I don’t really know why I documented the food I ate when I was at my worst. It certainly wasn’t all I documented or even the majority. I’d never been accused of being someone who over-posts about restaurant dishes. I don’t think I was trying to “show off” that I was so incredibly thin that half my hair had fallen out, my always low blood pressure was steadily creeping into dangerous territory, or that my bad cholesterol was raging (all common signs of anorexia) but goddamnit look, I can still eat a doughnut! I think I was just trying to cling to the few brief seconds of joy when I allowed myself to eat—which was, of course, always followed by weeks of intense guilt and exercise-induced bulimia.

It was a photo of me holding up a doughnut. I was wearing a baseball cap because it’s incredibly shameful when a woman loses her hair. And I think I looked happy.

I was surprised when I got the little red notification “Conner has commented on your photo.” Maybe he particularly liked the place where I got the doughnut? But the comment simply said, “Better lay off the doughnuts! Lol.”

I was almost five-foot-seven and barely over 100 pounds. I had so little fat on me that my heart was consuming itself. You don’t just lose fat with severe restriction, you lose muscle—and the heart is a big, important muscle. I had so little fat on me that my body couldn’t keep itself warm. I sprouted lanugo, a type of peach fuzz fur, on my face in my body’s last desperate attempt at temperature regulation. Of course, I threaded that off. And I was being told by someone I barely knew, by a man, that I better be careful. God forbid I get “so big” that I’d have to start wearing adult women’s size 0. As it was, I was wearing kids sizes because that’s all that fit, though sometimes I could find a size 00 that didn’t hang off me.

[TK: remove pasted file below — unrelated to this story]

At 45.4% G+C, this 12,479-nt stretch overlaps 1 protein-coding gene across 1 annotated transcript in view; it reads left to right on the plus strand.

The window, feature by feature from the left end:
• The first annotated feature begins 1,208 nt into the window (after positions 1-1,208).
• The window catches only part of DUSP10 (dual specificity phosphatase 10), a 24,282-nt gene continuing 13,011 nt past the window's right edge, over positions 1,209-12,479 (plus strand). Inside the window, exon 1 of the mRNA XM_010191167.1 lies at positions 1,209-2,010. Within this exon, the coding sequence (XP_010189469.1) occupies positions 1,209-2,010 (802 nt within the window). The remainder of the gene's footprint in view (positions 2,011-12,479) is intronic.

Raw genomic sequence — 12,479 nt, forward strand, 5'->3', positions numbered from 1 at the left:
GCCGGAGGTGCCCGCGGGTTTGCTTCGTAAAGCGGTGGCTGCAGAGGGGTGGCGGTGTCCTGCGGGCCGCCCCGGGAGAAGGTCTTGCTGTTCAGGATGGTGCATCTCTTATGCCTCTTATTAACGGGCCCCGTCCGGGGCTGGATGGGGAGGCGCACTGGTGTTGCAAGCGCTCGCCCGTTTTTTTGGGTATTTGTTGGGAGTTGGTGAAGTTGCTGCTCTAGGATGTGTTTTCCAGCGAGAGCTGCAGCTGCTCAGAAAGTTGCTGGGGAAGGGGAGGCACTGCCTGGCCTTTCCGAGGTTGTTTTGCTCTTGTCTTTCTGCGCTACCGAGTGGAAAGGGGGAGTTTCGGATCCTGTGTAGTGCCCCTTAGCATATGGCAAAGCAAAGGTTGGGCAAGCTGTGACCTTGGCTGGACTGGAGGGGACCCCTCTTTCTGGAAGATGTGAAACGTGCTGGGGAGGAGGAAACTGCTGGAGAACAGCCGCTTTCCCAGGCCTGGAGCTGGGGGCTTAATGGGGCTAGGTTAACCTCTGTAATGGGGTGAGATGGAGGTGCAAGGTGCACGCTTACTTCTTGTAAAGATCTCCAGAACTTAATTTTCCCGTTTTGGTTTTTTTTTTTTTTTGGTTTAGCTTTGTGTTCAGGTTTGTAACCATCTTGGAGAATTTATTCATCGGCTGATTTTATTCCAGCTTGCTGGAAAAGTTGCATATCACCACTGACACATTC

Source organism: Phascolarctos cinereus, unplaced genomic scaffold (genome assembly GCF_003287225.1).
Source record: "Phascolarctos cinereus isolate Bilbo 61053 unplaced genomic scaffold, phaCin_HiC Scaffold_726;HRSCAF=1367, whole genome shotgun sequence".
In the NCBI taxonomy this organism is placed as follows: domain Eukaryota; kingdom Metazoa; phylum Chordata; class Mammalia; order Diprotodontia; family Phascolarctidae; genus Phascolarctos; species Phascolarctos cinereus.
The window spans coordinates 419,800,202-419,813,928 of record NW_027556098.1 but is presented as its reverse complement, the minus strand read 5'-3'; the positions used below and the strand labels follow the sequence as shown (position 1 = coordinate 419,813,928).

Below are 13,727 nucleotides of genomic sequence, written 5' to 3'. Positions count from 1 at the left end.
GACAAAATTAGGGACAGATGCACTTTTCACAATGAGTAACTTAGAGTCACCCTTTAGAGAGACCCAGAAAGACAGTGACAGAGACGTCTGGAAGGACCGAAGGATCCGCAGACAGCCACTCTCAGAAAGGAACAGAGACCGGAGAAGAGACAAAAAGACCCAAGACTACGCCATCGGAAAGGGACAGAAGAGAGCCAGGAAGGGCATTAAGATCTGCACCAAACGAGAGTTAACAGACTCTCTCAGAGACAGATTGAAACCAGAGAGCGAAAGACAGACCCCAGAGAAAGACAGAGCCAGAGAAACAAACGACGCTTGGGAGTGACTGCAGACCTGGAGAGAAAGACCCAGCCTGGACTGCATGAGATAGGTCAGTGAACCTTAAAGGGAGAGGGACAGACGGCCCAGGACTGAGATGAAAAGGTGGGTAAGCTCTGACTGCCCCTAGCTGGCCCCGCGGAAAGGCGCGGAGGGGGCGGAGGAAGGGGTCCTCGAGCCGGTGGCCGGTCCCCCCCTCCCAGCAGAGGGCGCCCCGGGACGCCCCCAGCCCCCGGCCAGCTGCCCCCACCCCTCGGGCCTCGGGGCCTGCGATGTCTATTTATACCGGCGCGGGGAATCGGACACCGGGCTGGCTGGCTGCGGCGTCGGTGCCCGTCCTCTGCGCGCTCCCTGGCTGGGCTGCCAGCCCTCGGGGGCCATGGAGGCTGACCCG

And all this? How strikingly thin I was that my waist looked truly like an ants’? It was very evident in my Facebook photos during that period. Not that it mattered. Not that it would have mattered if it was “very evident” that I was a so-called normal size, overweight, or obese.

Do we sign on for judgment when we post on social media?

The Next Case

I highly doubt Conner gave that comment a second thought. Although I did lay into him, hard, in a scathing response. I don’t recall what I said exactly, but it included something along the lines of, “When a woman of my height and weight is being told to ‘lay off the doughnuts,’ what does that mean for women of a more normal weight?” He never responded.

I also highly doubt that he realized what an impact those words had on me. That was about two years ago now, and they have become a permanent part of my memories, buried in my hippocampus. They become part of the drywall for my ED. And I hate that a person I barely knew has power over me. That I gave him such power over me.

But our personalities and eating disorder alike, they don’t always follow common sense. They’re largely beasts that roam and do as they please. And just like any wild animal has natural preferences, how some raccoons like the neighbor’s trashcan better while others prefer to perch on plum trees sucking on natural fruit flesh, it’s innate and honed over our lifetime. Our personalities and eating disorders often react like animals. It’s just that now, with social media, they’re given a bigger and much more public stage.

Our actions, when we respond (and sometimes just as importantly don’t) on social media, can make a huge impact. And we probably don’t even know it—unless, of course, it’s happening to us.

(Photo is personal)